For those in love with the FULL FRAME look which system gets closest in 4K?

Sony A7S II

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The video crop factors of the current 4K cameras, and an easy way to calculate crop factors…

Although there’s many full frame cameras that give a full frame image in 1080p, there’s only two that give us glorious full frame look in 4K – the Sony A7S II and Sony A7R II.

But that isn’t the whole story…

Crop factors can be calculated two ways. Photographic full frame and APS-C sensors have 3:2 aspect ratios – they are taller than the video standard of 16:9. Therefore 16:9 video is a cropped letterbox view of 3:2. However we don’t talk about this crop when we refer to full frame video, we only take into account the horizontal crop and take the different aspect ratio for granted. If you made a full frame size video chip it would be in 16:9 aspect ratio anyway. Therefore when we say the A7S II does full frame 4K video, we actually mean it uses the full width and resolution of the full frame sensor in 16:9 format, even though technically it is cropping the top and bottom of the 3:2 sensor.

Confusion also arises from different people stating different crop factors on the internet for the same camera. It isn’t that they are wrong, they are just measuring differently. Some measure the crop factor diagonally. Some refer to the UHD 4K crop and some refer to the DCI 4K crop when talking about the same sensor. A 4096 x 2160 DCI 4K image will have a different crop factor to a UHD image of 3840 x 2160.

This is leading to a lot of conflicting info online so I thought the time would be right to give a definitive list, calculating it myself using the same maths for every camera.

Sony A7S II (UHD) – 1.0x (Full frame 4K, full pixel readout)
Sony A7R II (UHD) – 1.0x (Full frame 4K, pixel binned readout)
Canon 1D C (DCI 4K) – 1.26x
Canon 1D X Mark II (DCI 4K) – 1.33x
Canon 1D X Mark II (UHD) – 1.42x
Nikon D5 (UHD) – 1.45x
Sony A6300 (UHD) – 1.5x *
Sony A7R II S35 mode (UHD) – 1.5x
Canon 5D Mk IV (DCI 4K) – 1.64x
Canon 5D Mk IV (UHD) – 1.75x
Fuji X-T2 (UHD) – 1.75x **
Panasonic GH4 (DCI 4K) – 2.24x
Panasonic GH4 (UHD) – 2.4x

* A6300 sensor output is 6K resolution from 6000px 1.5x crop Super 35mm sensor (down-sampled to UHD in-camera)
** X-T2 sensor output is 5.1K resolution from 6000px resulting in further 1.17x crop of a 1.5x crop Super 35mm sensor (down-sampled to UHD in-camera)

Sony A7S II and 1D C

The crop factors are calculated simply by dividing the total horizontal resolution of the sensor by 4096 for DCI 4K and 3840 for Ultra HD 4K.

For example for the 1D X Mark II in DCI 4K mode the math is – (5472 / 4096 = 1.33 crop).

When the sensor is physically already smaller than full frame, any further crop employed in 4K is added to that base crop (for example 1.5x for the APS-C Fuji X-T2 plus a further 1.17x crop in UHD 4K).

The Sony A7S II and Canon 1D C give the best full frame (or close to it) image quality.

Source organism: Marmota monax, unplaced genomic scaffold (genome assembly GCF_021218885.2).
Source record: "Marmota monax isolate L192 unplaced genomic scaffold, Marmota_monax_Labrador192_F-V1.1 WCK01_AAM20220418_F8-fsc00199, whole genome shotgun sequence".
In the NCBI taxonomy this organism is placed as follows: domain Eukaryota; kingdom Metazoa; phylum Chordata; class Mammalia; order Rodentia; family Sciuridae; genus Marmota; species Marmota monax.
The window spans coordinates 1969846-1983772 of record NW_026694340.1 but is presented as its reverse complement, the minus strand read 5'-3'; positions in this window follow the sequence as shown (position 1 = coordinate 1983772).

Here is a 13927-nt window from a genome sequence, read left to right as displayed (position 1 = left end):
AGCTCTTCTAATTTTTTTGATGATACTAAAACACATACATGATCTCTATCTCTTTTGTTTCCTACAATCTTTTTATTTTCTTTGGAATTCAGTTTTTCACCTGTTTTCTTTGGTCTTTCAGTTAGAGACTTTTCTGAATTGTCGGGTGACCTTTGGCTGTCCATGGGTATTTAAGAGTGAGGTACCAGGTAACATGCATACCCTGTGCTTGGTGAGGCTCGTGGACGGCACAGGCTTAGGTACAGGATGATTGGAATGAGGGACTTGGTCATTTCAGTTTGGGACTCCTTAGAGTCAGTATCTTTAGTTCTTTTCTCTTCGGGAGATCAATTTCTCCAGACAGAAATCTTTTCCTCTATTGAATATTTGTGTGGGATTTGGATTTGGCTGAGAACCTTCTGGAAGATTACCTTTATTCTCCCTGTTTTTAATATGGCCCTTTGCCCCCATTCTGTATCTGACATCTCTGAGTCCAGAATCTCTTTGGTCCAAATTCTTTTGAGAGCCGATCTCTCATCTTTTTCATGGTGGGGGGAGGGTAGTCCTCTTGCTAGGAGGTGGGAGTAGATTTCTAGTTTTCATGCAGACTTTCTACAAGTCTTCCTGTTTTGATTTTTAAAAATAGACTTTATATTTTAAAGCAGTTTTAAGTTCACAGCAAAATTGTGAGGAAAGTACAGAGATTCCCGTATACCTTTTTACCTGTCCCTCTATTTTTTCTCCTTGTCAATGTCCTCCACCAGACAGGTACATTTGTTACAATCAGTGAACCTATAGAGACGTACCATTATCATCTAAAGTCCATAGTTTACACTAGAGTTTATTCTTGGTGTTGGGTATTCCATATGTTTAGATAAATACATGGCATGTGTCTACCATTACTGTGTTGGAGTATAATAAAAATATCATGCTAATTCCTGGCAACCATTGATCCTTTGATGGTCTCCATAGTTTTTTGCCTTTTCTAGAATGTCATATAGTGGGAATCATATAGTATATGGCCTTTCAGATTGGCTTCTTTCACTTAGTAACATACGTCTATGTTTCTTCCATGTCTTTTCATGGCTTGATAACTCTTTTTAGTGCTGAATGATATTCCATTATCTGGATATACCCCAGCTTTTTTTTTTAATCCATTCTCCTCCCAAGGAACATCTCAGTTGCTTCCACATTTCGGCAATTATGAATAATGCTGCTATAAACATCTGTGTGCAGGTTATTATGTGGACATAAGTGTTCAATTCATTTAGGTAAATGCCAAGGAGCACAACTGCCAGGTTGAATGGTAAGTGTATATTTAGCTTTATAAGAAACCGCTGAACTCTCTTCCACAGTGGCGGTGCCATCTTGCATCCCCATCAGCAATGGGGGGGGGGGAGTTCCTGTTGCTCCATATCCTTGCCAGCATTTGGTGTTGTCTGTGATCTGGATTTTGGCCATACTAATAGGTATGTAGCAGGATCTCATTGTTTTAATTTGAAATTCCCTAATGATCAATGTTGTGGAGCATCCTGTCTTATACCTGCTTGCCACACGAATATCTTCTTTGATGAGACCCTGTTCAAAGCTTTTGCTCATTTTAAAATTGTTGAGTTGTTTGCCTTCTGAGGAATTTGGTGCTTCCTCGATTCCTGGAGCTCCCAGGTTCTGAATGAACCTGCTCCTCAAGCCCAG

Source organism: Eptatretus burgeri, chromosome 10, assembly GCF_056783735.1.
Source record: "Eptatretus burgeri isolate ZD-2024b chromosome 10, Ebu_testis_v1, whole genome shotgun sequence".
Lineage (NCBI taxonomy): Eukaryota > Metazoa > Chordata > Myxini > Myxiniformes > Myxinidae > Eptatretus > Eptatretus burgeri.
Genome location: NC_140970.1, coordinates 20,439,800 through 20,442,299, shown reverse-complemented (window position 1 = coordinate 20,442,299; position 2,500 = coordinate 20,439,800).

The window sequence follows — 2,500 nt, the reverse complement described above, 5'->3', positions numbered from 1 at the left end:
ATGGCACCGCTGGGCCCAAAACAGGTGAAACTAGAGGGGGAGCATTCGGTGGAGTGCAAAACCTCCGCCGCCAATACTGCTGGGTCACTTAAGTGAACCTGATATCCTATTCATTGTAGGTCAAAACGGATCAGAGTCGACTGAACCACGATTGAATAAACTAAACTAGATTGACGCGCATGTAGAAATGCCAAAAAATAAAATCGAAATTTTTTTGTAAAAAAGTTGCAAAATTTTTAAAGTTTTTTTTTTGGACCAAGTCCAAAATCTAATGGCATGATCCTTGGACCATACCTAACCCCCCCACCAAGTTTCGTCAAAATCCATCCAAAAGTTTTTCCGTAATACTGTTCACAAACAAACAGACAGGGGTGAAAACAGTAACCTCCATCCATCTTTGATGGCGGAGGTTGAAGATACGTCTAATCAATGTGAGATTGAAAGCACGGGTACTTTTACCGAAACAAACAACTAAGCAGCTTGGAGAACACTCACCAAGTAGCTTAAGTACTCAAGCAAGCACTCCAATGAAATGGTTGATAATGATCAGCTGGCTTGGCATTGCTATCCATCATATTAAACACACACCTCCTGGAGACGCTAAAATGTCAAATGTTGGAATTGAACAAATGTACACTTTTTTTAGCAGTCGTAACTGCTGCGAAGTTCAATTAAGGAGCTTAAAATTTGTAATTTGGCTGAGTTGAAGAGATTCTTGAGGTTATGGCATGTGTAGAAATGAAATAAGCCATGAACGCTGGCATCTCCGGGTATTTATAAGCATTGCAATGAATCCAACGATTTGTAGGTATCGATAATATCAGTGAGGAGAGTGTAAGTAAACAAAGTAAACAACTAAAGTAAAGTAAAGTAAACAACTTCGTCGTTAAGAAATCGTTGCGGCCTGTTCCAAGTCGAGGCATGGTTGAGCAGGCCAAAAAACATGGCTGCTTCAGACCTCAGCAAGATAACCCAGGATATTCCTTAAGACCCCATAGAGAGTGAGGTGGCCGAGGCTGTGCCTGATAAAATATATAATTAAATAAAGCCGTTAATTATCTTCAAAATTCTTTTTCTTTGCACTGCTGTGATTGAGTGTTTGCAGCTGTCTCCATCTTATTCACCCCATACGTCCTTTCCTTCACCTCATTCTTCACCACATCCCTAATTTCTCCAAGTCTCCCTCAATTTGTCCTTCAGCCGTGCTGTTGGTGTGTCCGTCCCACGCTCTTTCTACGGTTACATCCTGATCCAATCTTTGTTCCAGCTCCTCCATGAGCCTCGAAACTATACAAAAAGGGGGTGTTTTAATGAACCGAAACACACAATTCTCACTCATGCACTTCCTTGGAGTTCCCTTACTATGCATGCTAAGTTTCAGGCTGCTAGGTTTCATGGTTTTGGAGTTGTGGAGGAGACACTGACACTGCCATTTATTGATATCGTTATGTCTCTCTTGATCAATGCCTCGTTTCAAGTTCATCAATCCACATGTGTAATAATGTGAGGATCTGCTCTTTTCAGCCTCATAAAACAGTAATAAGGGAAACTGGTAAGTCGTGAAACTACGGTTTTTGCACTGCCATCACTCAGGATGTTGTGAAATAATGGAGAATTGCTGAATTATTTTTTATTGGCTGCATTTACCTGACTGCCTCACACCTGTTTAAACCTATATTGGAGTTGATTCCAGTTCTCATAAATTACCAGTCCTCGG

Those who have used both the A7S II and A7R II will know the A7S II has the better 4K image in full frame mode. The A7R II has to crop the full sensor to Super 35mm or APS-C (a 1.5x crop) to do true 4K quality. The full frame field of view on the A7R II uses a pixel binned readout to reduce resolution from 42MP down to the 8MP needed for Ultra HD 4K video. This method is also how the more common 1080p full frame cameras do video. The technique introduces moire, false detail and softens the image, as well as creating a splotchy noise texture at high ISOs. This is why pixel binning hasn’t been the preferred method of the manufacturers for 4K so far… Instead to maintain a high level of image quality they are nearly all using a 4K cropped window of the full resolution sensor, otherwise known as a 1:1 pixel crop.

Yet still, what I have talked about so far isn’t the whole story…

Of course E-mount (Sony), X-Mount (Fuji) and Micro Four Thirds (Panasonic, Olympus) mirrorless cameras can utilise various Metabones Speed Booster adapters to squeeze the full frame image circle of the lens into the smaller sensor area. Therefore a 1.5x crop sensor can give the full frame look to lenses when used this way and a Micro Four Thirds sensor can look like Super 35 (1.5x crop) depending on the type of Speed Booster.

Canon EF and Nikon F mount cameras cannot accommodate a Speed Booster so you are always cropping heavily through the middle of your full frame lenses on cameras like the 5D Mark IV and D5. This isn’t desirable as it hides the interesting artistic character of the lenses – the way bokeh changes shape as it reaches the corner and the way light falls off towards the edges of the frame. You also get a less shallow depth of field and a not-so-wide field of view from your 28mm and 24mm lenses.

On the 5D Mark IV the 1.75x crop when shooting 4K in the common 16:9 aspect ratio gives you a 50mm field of view from a wide angle 28mm, which is a bit shit.

Where is the sweet spot?

Obviously the Sony A7S II leads the field on sensor size in 4K but surprisingly the crop sensor mirrorless cameras tick quite a few boxes even for those looking for the full frame look. For instance with the Nikon mount Metabones Speed Booster, the Fuji X-T2 becomes a 1.23x crop (1.75 crop in 4K * 0.71 focal reducer), similar to the Canon 1D C and not far off the look of the Sony A7S II but for less money. It has the other benefits over the A7S II other than being half the price – like film-influenced colour science along with better white balance and better ergonomics.

Similarly the upcoming Panasonic GH5 works out at a 1.28x crop if we assume a 2x crop sensor with no extra crop in 4K video, when used with the Speed Booster XL for Micro Four Thirds. The XL adapter produces a 0.64x reduction in crop and a one and half stop faster F-stop.

It all goes to prove that you don’t need to spend $3500 on a full frame camera to get close to the full frame look.